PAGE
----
If you’ve ever poured a glass of red wine after a challenging day at work, you know the power alcohol has to melt away stress. But alcohol isn’t a magic pill. It doesn’t make your job any less stressful, and it doesn’t make your problems go away. But, the momentary feeling is powerful. It may be why there is a strong connection between alcoholism and depression.
The relationship between drinking and depression is quite complicated. It can relieve stress but also cause significant stress. Alcohol is a substance used around the world as a social lubricator, a sedative, and a bandaid for mental health issues.
Many have an unhealthy relationship with alcohol. It’s a relationship that can exasperate underlying mental health conditions like depression. Although a few beers might take the pain away momentarily, there is a negative association between alcohol, depression, and mental health.
If you are struggling with depression and feel increasingly drawn towards alcohol as a coping mechanism, there are a few things you may which to know.
Two Disorders With a Long History
Depression and alcohol abuse are quite similar in their impact on society. For example, according to recent reports from 2018, there are approximately 15 million Americans with alcoholism. Of these 15 million people, only 8 percent or 1.2 million receive any treatment.
The prevalence of depression, or at least a depressive episode, are remarkably similar. According to the National Institute of Mental Health, 17.3 million Americans had one or more depressive episodes in 2017. Again, the vast majority of people with depression do not get treatment, just like with alcoholism. A study based on data from 2010 to 2013 discovered only 36 percent of people who had a depressive period sought help in the following three months.
The impacts of alcoholism and depression have on the individual are very similar, as well. Both issues lead to isolation and loneliness. They can impact career success and academic work. They also change the dynamic of relationships, as friends and family members become increasingly concerned or cut off.
Alcohol abuse and dependence disorders are commonly associated with other mental health issues, like anxiety, post-traumatic stress disorder, and depression. When two illnesses (psychological or physical) occur at the same time, this is called comorbidity. But does alcohol cause depression? Or does depression lead to alcoholism? The correlation can go in both directions.
Does Alcohol Cause Depression?
For many years, drinking and depression were both assumed to be symptoms of a deeper underlying issue. Essentially manifestations of another mental health condition. This theory has been disproven, but it helps create a framework for just how complicated the relationship is between these two disorders.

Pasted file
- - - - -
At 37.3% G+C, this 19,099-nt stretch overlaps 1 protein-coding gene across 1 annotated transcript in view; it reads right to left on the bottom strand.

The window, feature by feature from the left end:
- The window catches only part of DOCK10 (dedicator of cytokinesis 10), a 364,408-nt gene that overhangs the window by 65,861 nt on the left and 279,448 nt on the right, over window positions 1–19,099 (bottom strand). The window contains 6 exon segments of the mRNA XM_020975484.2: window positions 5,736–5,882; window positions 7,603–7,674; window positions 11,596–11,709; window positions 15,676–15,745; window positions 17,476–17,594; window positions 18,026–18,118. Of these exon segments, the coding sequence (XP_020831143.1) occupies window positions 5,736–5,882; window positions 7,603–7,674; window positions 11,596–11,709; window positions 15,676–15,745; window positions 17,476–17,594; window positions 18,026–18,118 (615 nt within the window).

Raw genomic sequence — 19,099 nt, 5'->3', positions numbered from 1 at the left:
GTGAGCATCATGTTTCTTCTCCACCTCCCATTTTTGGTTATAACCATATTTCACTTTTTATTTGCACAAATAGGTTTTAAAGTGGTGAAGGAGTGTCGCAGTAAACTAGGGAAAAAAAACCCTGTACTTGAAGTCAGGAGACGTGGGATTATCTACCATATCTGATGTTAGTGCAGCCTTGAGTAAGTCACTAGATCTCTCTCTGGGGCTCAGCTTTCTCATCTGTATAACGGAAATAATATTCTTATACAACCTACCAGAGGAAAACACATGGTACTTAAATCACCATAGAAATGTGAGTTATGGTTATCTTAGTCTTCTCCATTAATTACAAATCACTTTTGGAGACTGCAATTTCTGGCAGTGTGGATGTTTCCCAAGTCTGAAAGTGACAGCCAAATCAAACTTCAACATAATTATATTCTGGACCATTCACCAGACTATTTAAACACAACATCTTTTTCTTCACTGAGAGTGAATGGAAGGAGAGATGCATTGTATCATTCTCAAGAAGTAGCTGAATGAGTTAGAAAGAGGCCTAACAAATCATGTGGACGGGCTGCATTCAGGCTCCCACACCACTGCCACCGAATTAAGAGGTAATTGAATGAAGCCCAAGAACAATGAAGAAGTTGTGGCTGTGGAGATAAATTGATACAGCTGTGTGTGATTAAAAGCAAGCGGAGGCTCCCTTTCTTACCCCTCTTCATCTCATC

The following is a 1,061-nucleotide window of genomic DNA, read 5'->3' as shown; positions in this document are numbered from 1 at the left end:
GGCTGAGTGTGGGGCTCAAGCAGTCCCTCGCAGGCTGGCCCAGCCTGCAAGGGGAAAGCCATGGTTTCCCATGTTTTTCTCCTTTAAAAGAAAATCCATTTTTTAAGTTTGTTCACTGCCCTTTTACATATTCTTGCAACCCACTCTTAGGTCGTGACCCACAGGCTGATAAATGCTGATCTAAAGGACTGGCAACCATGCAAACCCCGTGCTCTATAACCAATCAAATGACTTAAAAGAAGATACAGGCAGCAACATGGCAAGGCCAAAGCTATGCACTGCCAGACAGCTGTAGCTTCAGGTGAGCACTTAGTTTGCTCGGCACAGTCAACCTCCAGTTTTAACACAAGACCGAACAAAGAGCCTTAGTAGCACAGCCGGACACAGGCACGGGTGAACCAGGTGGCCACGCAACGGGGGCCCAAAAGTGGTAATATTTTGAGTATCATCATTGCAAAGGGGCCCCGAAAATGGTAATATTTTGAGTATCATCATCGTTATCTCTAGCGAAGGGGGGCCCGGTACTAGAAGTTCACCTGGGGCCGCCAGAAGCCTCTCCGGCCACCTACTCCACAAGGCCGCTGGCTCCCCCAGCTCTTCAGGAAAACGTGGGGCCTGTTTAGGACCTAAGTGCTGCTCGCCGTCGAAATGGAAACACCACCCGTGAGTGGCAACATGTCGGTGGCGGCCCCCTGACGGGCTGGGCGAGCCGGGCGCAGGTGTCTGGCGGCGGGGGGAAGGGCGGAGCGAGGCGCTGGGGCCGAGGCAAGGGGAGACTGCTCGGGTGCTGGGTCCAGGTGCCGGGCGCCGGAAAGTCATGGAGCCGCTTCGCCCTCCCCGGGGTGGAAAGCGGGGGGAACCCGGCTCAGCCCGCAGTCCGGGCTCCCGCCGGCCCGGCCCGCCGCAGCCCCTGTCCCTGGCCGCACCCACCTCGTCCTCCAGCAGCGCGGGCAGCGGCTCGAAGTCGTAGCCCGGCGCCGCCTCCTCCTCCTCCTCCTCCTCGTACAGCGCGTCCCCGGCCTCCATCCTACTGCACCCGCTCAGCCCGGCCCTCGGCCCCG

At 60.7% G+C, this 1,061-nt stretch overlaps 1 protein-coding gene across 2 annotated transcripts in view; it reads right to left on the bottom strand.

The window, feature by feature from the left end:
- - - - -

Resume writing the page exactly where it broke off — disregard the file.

Depression and alcohol abuse are bedfellows, but researchers are now confident that “distinct illnesses with different prognoses and treatments.” But that doesn’t mean there isn’t a connection between the two.
Although some people use alcohol as a social lubricator and rely on it for its uplifting effects, technically, “Alcohol is classified as a Central Nervous System depressant, meaning that it slows down brain functioning and neural activity.” As such, depressive symptoms can appear with alcohol abuse or dependence. The research does suggest that if drinking stops, then eventually, the symptoms of depression will subside.
On the flip side, alcohol for depression can intensify the problem. Alcohol for depression, although numbing, is not a cure. It will only postpone and aggravate the issue. It is a superficial bandaid, not a solution.
Does Alcohol Make Depression Worse?
The short answer is, yes. Drinking is an avoidance strategy to ignore the issues at hand temporarily. Alcohol is a way to “escape from the self,” and therefore, it can easily make symptoms of depression worse.
Many of the most challenging aspects of depression are worsened by alcohol. Suicidal feelings become more intense, plus alcohol increases risk-taking behavior, meaning drinking may transform suicide ideation into a real-life attempt. According to AFMC HealthSpot, “Alcohol and drug abuse are second only to depression as the most frequent suicide risk factor.” Another report, “Suicidal Behavior and Alcohol Abuse” published in 2010 detailed that in “Post-mortem investigations have revealed that alcohol was in the blood of 45% of Swedish, 36–40% in Finnish, 35–48% of Estonian; 28–29% of American and 20% of Dutch suicide victims.”